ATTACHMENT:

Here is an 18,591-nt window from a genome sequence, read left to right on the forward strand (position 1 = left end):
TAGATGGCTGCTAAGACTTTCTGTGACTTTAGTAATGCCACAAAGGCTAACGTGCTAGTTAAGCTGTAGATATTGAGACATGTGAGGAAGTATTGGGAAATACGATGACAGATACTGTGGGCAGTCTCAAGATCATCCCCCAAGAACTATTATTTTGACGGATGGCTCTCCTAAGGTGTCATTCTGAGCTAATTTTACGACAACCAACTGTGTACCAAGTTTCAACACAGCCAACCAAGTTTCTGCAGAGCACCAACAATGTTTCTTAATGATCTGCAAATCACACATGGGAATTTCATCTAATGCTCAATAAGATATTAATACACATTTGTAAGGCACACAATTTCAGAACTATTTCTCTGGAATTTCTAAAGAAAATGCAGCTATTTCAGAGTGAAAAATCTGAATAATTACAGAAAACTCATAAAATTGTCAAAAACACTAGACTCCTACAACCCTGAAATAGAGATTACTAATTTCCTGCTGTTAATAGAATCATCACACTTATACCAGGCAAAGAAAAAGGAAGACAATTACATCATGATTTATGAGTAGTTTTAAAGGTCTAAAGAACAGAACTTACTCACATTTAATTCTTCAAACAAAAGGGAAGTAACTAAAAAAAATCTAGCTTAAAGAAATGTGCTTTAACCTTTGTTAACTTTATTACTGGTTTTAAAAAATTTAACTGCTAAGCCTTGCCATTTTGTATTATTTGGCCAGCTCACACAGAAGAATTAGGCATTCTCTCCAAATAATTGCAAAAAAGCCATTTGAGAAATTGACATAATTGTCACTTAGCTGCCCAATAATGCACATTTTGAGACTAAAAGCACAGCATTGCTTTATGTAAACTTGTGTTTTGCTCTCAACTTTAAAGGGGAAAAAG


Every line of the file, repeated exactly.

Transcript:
Here is an 18,591-nt window from a genome sequence, read left to right on the forward strand (position 1 = left end):
TAGATGGCTGCTAAGACTTTCTGTGACTTTAGTAATGCCACAAAGGCTAACGTGCTAGTTAAGCTGTAGATATTGAGACATGTGAGGAAGTATTGGGAAATACGATGACAGATACTGTGGGCAGTCTCAAGATCATCCCCCAAGAACTATTATTTTGACGGATGGCTCTCCTAAGGTGTCATTCTGAGCTAATTTTACGACAACCAACTGTGTACCAAGTTTCAACACAGCCAACCAAGTTTCTGCAGAGCACCAACAATGTTTCTTAATGATCTGCAAATCACACATGGGAATTTCATCTAATGCTCAATAAGATATTAATACACATTTGTAAGGCACACAATTTCAGAACTATTTCTCTGGAATTTCTAAAGAAAATGCAGCTATTTCAGAGTGAAAAATCTGAATAATTACAGAAAACTCATAAAATTGTCAAAAACACTAGACTCCTACAACCCTGAAATAGAGATTACTAATTTCCTGCTGTTAATAGAATCATCACACTTATACCAGGCAAAGAAAAAGGAAGACAATTACATCATGATTTATGAGTAGTTTTAAAGGTCTAAAGAACAGAACTTACTCACATTTAATTCTTCAAACAAAAGGGAAGTAACTAAAAAAAATCTAGCTTAAAGAAATGTGCTTTAACCTTTGTTAACTTTATTACTGGTTTTAAAAAATTTAACTGCTAAGCCTTGCCATTTTGTATTATTTGGCCAGCTCACACAGAAGAATTAGGCATTCTCTCCAAATAATTGCAAAAAAGCCATTTGAGAAATTGACATAATTGTCACTTAGCTGCCCAATAATGCACATTTTGAGACTAAAAGCACAGCATTGCTTTATGTAAACTTGTGTTTTGCTCTCAACTTTAAAGGGGAAAAAG